La Niña Whitepaper

3 min read
7 December, 2015

Ian-bwBy Ian Palao | Director of Analytics

Many of you have probably read or heard about the news article where the author stated that La Niña “is virtually a sure thing to happen within the next half year”.  I know that I have been asked about it by clients and coworkers alike.  In the article, the author describes how this strong El Niño (which it most definitely is, as measured by sea surface temperatures) will most surely be followed by La Niña sometime before Summer 2016.  The author bases his views on two things…..the fact of the Niña that followed the 1997/98 Niño and a few current climate model runs that dive into the Niña realm.

In my opinion, that article smacks of sensationalism.  First, just because La Niña followed the strong El Niño of 1997/98 (a fact), does not mean that a La Niña will automatically follow the strong El Niño of 2015/16.  Secondly, the majority of climate models ARE NOT calling for a La Niña, much less a “killer La Niña” as was stated in the report.

First off, let me present a little information as to how El Niño and La Nina are classified.  An El Niño (La Nina) is classified as such when the sea surface temperature anomaly in the Niño 3.4 region (figure 1) is at least +0.5C (-0.5C) from normal for 5 consecutive, 3-month moving periods.  Currently, the latest 3-month measure is +1.7C, far above the El Niño threshold and far above climatological normal for this time of year.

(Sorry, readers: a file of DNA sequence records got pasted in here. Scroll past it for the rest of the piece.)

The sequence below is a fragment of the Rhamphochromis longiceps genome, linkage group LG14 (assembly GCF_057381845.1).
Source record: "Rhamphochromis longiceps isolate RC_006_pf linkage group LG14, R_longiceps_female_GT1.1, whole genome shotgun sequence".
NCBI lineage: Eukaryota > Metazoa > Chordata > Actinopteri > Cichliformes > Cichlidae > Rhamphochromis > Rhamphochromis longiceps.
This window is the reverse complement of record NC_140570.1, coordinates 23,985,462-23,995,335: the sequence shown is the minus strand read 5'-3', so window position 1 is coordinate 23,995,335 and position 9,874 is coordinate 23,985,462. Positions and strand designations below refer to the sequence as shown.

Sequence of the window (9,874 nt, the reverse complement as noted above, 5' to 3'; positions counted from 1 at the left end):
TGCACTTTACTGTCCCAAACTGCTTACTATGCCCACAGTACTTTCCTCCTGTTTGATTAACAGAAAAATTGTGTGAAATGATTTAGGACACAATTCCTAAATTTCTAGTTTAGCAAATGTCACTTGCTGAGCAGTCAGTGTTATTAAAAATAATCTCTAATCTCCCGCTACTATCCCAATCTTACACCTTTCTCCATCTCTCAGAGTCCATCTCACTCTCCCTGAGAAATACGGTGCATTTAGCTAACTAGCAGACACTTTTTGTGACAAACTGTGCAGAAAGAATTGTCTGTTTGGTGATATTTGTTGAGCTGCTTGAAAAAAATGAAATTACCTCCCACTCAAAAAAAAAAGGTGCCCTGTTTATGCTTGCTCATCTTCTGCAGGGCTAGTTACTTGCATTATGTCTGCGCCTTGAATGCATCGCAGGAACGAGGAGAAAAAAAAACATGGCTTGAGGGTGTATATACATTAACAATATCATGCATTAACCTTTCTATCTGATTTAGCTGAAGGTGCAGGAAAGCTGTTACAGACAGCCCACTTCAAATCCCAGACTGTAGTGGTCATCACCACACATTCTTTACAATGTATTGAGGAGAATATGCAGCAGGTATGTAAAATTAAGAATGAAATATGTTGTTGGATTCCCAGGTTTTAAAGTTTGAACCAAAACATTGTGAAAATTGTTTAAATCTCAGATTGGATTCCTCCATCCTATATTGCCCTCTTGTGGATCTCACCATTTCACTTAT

As of now, as seen in figure 2, it is obvious that the majority of models are calling for an end to the Niño conditions by summer (nothing new there) and that most end up in the “neutral” or “weak Niño” range.   To aid in quantifying these models, the Australian Bureau of Meteorology, as of Nov 22, is stating that, by June 2016,  58%, 36%, & 6% chances exist for neutral conditions, El Niño conditions, and La Nina conditions, respectively.  Six percent??  That is far from a “sure thing”.



Yes, there are SOME models that forecast sea surface temperature anomalies in the Niño 3.4 region to be in the Nina realm by summer.  But only 4 do so at the moment.  If, as we progress into 2016, more and more models are falling into the Niña range, then yes, it would be more than reasonable to begin reporting about the potential for La Niña and the associated impacts such as increased tropical activity in the Atlantic/Caribbean basin.

Until that happens, to do so with certainty is only sensationalism as scientific thought is not supportive at the moment.  In my opinion, our clients should not, at this moment, strategize around a “certain, killer La Niña” for Summer 2016.



NOTE: ESCOWare® and ESCO Advisors™ provide this information as a courtesy to enhance the risk management process and are not responsible for the accuracy of this forecast and/or actions taken as a result of this forecast information.

For more information about the products and services of ESCO Advisors and ESCOWare, please contact Irv Lebovics at 203-456-1833.

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